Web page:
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Intestinal spirochaetes (Brachyspiraspp.) colonizing flocks of layer and breeder chickens in Malaysia

Amin, M.M., Phillips, N.D., La, T., Robertson, I.D.ORCID: 0000-0002-4255-4752 and Hampson, D.J.ORCID: 0000-0002-7729-0427 (2014) Intestinal spirochaetes (Brachyspiraspp.) colonizing flocks of layer and breeder chickens in Malaysia. Avian Pathology, 43 (6). pp. 501-505.

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Avian intestinal spirochaetosis causes problems including delayed onset of lay and wet litter in adult chickens, and results from colonization of the caecae/rectum with pathogenic intestinal spirochaetes (genus Brachyspira). Because avian intestinal spirochaetosis has not previously been studied in South East Asia, this investigation was undertaken in Malaysia. Faecal samples were collected from 25 farms and a questionnaire was administered. Brachyspira species were detected by polymerase chain reaction in 198 of 500 (39%) faecal samples from 20 (80%) farms, including 16 (94%) layer and four (50%) breeder farms. Pathogenic Brachyspira pilosicoli was identified in five (29%) layer and two (25%) breeder farms whilst pathogenic Brachyspira intermedia was detected in nine (53%) layer and one (12.5%) of the breeder farms. Twelve (80%) layer farms had egg production problems and 11 (92%) were positive for Brachyspira: three (25%) for B. pilosicoli and six (50%) for B. intermedia. Of three breeder farms with egg production problems, one was colonized with B. pilosicoli. Three of ten layer farms with wet litter were positive for B. pilosicoli and six for B. intermedia. Of four breeder farms with wet litter, one was colonized with B. pilosicoli and one with B. intermedia. No significant associations were found between colonization and reduced egg production or wet litter, perhaps because so many flocks were colonized. A significant association (P = 0.041) occurred between a high prevalence of colonization and faecal staining of eggs. There were significant positive associations between open-sided housing (P = 0.006), and flocks aged >40 weeks (P < 0.001) and colonization by pathogenic species.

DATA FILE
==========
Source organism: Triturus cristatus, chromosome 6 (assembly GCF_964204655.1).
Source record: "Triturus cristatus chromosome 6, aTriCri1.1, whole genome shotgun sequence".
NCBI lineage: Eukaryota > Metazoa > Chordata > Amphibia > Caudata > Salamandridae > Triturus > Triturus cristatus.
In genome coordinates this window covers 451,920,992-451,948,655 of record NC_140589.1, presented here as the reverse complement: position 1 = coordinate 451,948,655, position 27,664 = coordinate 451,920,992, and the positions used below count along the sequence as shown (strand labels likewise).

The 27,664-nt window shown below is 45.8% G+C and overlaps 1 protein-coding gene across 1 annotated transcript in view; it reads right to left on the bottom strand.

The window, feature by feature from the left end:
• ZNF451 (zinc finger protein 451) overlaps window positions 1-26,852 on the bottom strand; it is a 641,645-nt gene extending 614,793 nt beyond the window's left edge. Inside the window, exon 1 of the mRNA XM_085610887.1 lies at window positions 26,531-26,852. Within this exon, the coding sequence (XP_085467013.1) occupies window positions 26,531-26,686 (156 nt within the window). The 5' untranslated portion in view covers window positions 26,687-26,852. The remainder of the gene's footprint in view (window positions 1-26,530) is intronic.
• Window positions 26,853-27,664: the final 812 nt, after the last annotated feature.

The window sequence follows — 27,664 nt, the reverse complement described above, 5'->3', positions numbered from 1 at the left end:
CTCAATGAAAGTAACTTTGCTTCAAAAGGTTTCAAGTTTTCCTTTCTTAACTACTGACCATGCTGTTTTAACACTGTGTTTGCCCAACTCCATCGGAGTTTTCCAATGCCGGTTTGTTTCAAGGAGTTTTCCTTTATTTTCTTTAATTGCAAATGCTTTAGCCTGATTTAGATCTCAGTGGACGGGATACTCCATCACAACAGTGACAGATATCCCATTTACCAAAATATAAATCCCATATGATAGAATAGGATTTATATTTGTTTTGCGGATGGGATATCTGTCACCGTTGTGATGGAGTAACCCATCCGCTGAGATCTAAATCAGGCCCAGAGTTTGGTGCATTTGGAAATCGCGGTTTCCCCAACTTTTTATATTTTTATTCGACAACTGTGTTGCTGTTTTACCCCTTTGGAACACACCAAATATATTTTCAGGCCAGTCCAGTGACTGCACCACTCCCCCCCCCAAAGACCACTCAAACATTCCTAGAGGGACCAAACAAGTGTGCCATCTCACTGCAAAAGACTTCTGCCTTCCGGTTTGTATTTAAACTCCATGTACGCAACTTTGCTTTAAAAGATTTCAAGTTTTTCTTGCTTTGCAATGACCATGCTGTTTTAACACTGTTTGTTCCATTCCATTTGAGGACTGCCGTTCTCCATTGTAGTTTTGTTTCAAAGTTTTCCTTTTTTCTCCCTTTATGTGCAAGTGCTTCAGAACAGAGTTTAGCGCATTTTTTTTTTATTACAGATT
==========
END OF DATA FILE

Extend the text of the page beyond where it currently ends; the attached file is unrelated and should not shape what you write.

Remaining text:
Item Type: Journal Article
Murdoch Affiliation(s): School of Veterinary and Life Sciences
Publisher: Taylor & Francis
Copyright: © 2014 Houghton Trust Ltd
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